Santagata v. City of New York et al
ORDER denying 11 Motion to Amend: For the reasons stated in the attached Memorandum and Order, Plaintiff's letter-motion seeking to amend the complaint to include Steven Wasserman is denied pursuant to 28 U.S.C. § 1915(e)(2)(B). The Cou rt certifies pursuant to 28 U.S.C. § 1915(a)(3) that any appeal would not be taken in good faith and therefore in forma pauperis status is denied for the purpose of any appeal. Coppedge v. United States, 369 U.S. 438, 444-45 (1962). Ordered by Judge Pamela K. Chen on 10/6/2017. (Lee, Helen)
UNITED STATES DISTRICT COURT
EASTERN DISTRICT OF NEW YORK
THOMAS ANTHONY SANTAGATA, JR.,
NOT FOR PUBLICATION
MEMORANDUM & ORDER
17-CV-3053 (PKC) (CLP)
- against OFFICERS EDGARDO DIAZ and
PAMELA K. CHEN, United States District Judge:
On April 12, 2017, Plaintiff Thomas Anthony Santagata, Jr., currently incarcerated at
Gouverneur Correctional Facility, filed this pro se action against Defendants. By Memorandum
and Order dated July 11, 2017, the Court granted Plaintiff’s request to proceed in forma
pauperis, dismissed the Complaint as to the City of New York, the New York City Police
Department, and the Legal Aid Society, and permitted the Complaint to proceed against Police
Officers Edgardo Diaz and Ryan McAvoy. On July 20, 2017, Plaintiff filed a letter-motion
seeking to amend the Complaint to name the individual Legal Aid Society attorney, Steven
Wasserman. (Pl. Motion, Dkt. 11). Plaintiff’s motion is denied as set forth below.
Plaintiff alleges that he was falsely arrested on November 6, 2014, by Police Officer
Edgardo Diaz, and that he was again falsely arrested on July 22, 2015, by Police Officer Ryan
McAvoy. (See Complaint (“Compl.”), Dkt. 2, at 4-5.) Plaintiff further alleges that the Legal Aid
Society committed “legal malpractice” in failing to challenge the civil forfeiture of his vehicle, a
2000 Ford Mustang. Id. at 5.
Under 28 U.S.C. § 1915(e)(2)(B), a district court shall dismiss an in forma pauperis
action where the court is satisfied that the action “(i) is frivolous or malicious; (ii) fails to state a
claim on which relief may be granted; or (iii) seeks monetary relief against a defendant who is
immune from such relief.” 28 U.S.C. § 1915(e)(2)(B). To state a claim on which relief can be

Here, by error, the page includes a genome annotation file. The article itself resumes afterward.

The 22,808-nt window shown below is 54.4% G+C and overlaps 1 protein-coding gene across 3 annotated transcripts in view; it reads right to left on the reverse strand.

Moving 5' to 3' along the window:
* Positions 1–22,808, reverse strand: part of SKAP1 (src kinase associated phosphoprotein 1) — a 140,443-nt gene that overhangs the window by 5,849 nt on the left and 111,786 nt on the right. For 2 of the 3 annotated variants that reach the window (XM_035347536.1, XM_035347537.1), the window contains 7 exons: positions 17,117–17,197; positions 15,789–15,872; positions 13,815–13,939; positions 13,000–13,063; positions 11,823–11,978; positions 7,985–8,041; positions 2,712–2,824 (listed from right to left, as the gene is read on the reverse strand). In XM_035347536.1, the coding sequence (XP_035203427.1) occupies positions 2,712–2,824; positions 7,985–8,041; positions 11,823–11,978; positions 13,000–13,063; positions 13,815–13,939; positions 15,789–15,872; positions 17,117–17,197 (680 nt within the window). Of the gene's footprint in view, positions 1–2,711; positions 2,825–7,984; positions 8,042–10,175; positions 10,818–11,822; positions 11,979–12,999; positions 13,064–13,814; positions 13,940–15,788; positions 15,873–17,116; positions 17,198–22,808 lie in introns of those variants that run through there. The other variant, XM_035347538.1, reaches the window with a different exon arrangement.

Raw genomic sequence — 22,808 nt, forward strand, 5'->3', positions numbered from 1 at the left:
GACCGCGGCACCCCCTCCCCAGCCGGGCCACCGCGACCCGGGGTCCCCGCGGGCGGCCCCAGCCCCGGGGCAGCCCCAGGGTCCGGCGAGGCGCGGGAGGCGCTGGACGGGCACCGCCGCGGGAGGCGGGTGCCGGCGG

granted, a complaint must plead “enough facts to state a claim to relief that is plausible on its
face,” Bell Atlantic Corp. v. Twombly, 550 U.S. 544, 570 (2007), and “allow the court to draw
the reasonable inference that the defendant is liable for the misconduct alleged.” Ashcroft v.
Iqbal, 556 U.S. 662, 678 (2009). At the pleadings stage of the proceeding, the Court must
assume the truth of “all well-pleaded, nonconclusory factual allegations” in the complaint.
Kiobel v. Royal Dutch Petroleum Co., 621 F.3d 111, 123 (2d Cir. 2010) (citing Iqbal, 556 U.S. at
678). Pro se complaints are held to less stringent standards than pleadings drafted by attorneys,
and the Court is required to read the Plaintiff’s pro se complaint liberally and interpret it as
raising the strongest arguments it suggests. Erickson v. Pardus, 551 U.S. 89 (2007); Hughes v.
Rowe, 449 U.S. 5, 9 (1980); Sealed Plaintiff v. Sealed Defendant #1, 537 F.3d 185, 191-93 (2d
The Court has liberally construed Plaintiff’s Complaint to assert violations of his
constitutional rights pursuant to 42 U.S.C. § 1983 (“Section 1983”). (See Mem. and Ord at 3,
Dkt. 9 at 3.) To state a claim under Section 1983, “a plaintiff must allege that (1) the challenged
conduct was attributable at least in part to a person who was acting under color of state law and
(2) the conduct deprived the plaintiff of a right guaranteed under the Constitution of the United
States.” Snider v. Dylag, 188 F.3d 51, 53 (2d Cir. 1999); see Velez v. Levy, 401 F.3d 75, 84 (2d
It is well-settled law that the Legal Aid Society and its attorneys do not act under color of
state law by representing clients. See Caroselli v. Curci, 371 F. App’x 199, 201 (2d Cir. 2010)
(summary order); Licari v. Voog, 374 F. App’x 230, 231 (2d Cir. 2010) (“It is well established
that private attorneys–even if the attorney was court-appointed–are not state actors for purposes
of § 1983 claims.”); Schnabel v. Abramson, 232 F.3d 83, 87 (2d Cir. 2000) (“[A] legal aid
society ordinarily is not a state actor amenable to suit under § 1983.”); Szabo v Legal Aid Soc’y.,
No. 17-MC-219 (PKC), 2017 WL 1401296, at *4 (E.D.N.Y. Apr. 19, 2017) (citing cases);
Daniel v. Safir, 135 F. Supp. 2d 367, 374 (E.D.N.Y. 2001) (“[I]t is well-established that the
Legal Aid Society and its attorneys do not act under color of state law when performing a
lawyer’s traditional functions as counsel to a defendant in a criminal proceeding.” (citation and
quotation marks omitted)). For this reason, Plaintiff’s letter-motion to amend the Complaint to
include Steven Wasserman, an attorney for the Legal Aid Society, is denied as this defendant
would be dismissed for failure to state a claim pursuant to 28 U.S.C. § 1915(e)(2)(B).
Accordingly, Plaintiff’s letter-motion seeking to amend the complaint to include Steven
Wasserman is denied pursuant to 28 U.S.C. § 1915(e)(2)(B). The Court certifies pursuant to 28
U.S.C. § 1915(a)(3) that any appeal would not be taken in good faith and therefore in forma
pauperis status is denied for the purpose of any appeal. Coppedge v. United States, 369 U.S.
438, 444-45 (1962).
/s/ Pamela K. Chen
Pamela K. Chen
United States District Judge
Dated: October 6, 2017
Brooklyn, New York
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